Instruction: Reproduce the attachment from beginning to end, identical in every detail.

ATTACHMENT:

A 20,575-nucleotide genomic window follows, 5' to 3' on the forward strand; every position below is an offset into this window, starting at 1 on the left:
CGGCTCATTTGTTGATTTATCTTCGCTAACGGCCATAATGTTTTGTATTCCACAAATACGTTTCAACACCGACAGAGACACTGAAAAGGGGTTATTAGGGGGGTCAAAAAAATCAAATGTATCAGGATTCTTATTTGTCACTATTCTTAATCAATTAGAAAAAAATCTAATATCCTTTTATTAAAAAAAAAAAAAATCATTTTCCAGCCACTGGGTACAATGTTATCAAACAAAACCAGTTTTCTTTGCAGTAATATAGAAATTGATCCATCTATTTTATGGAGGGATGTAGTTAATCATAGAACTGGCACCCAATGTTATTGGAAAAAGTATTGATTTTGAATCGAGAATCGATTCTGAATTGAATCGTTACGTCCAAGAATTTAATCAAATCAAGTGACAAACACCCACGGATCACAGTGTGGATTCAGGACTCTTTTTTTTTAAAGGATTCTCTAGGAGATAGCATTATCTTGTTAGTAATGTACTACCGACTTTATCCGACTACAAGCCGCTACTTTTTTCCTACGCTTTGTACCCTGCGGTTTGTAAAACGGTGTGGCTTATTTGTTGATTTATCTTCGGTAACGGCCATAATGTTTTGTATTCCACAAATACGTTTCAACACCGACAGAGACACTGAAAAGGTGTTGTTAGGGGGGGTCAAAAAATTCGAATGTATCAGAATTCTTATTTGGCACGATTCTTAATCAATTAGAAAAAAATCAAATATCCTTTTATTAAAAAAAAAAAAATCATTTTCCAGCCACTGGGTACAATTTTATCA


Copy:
A 20,575-nucleotide genomic window follows, 5' to 3' on the forward strand; every position below is an offset into this window, starting at 1 on the left:
CGGCTCATTTGTTGATTTATCTTCGCTAACGGCCATAATGTTTTGTATTCCACAAATACGTTTCAACACCGACAGAGACACTGAAAAGGGGTTATTAGGGGGGTCAAAAAAATCAAATGTATCAGGATTCTTATTTGTCACTATTCTTAATCAATTAGAAAAAAATCTAATATCCTTTTATTAAAAAAAAAAAAAATCATTTTCCAGCCACTGGGTACAATGTTATCAAACAAAACCAGTTTTCTTTGCAGTAATATAGAAATTGATCCATCTATTTTATGGAGGGATGTAGTTAATCATAGAACTGGCACCCAATGTTATTGGAAAAAGTATTGATTTTGAATCGAGAATCGATTCTGAATTGAATCGTTACGTCCAAGAATTTAATCAAATCAAGTGACAAACACCCACGGATCACAGTGTGGATTCAGGACTCTTTTTTTTTAAAGGATTCTCTAGGAGATAGCATTATCTTGTTAGTAATGTACTACCGACTTTATCCGACTACAAGCCGCTACTTTTTTCCTACGCTTTGTACCCTGCGGTTTGTAAAACGGTGTGGCTTATTTGTTGATTTATCTTCGGTAACGGCCATAATGTTTTGTATTCCACAAATACGTTTCAACACCGACAGAGACACTGAAAAGGTGTTGTTAGGGGGGGTCAAAAAATTCGAATGTATCAGAATTCTTATTTGGCACGATTCTTAATCAATTAGAAAAAAATCAAATATCCTTTTATTAAAAAAAAAAAAATCATTTTCCAGCCACTGGGTACAATTTTATCA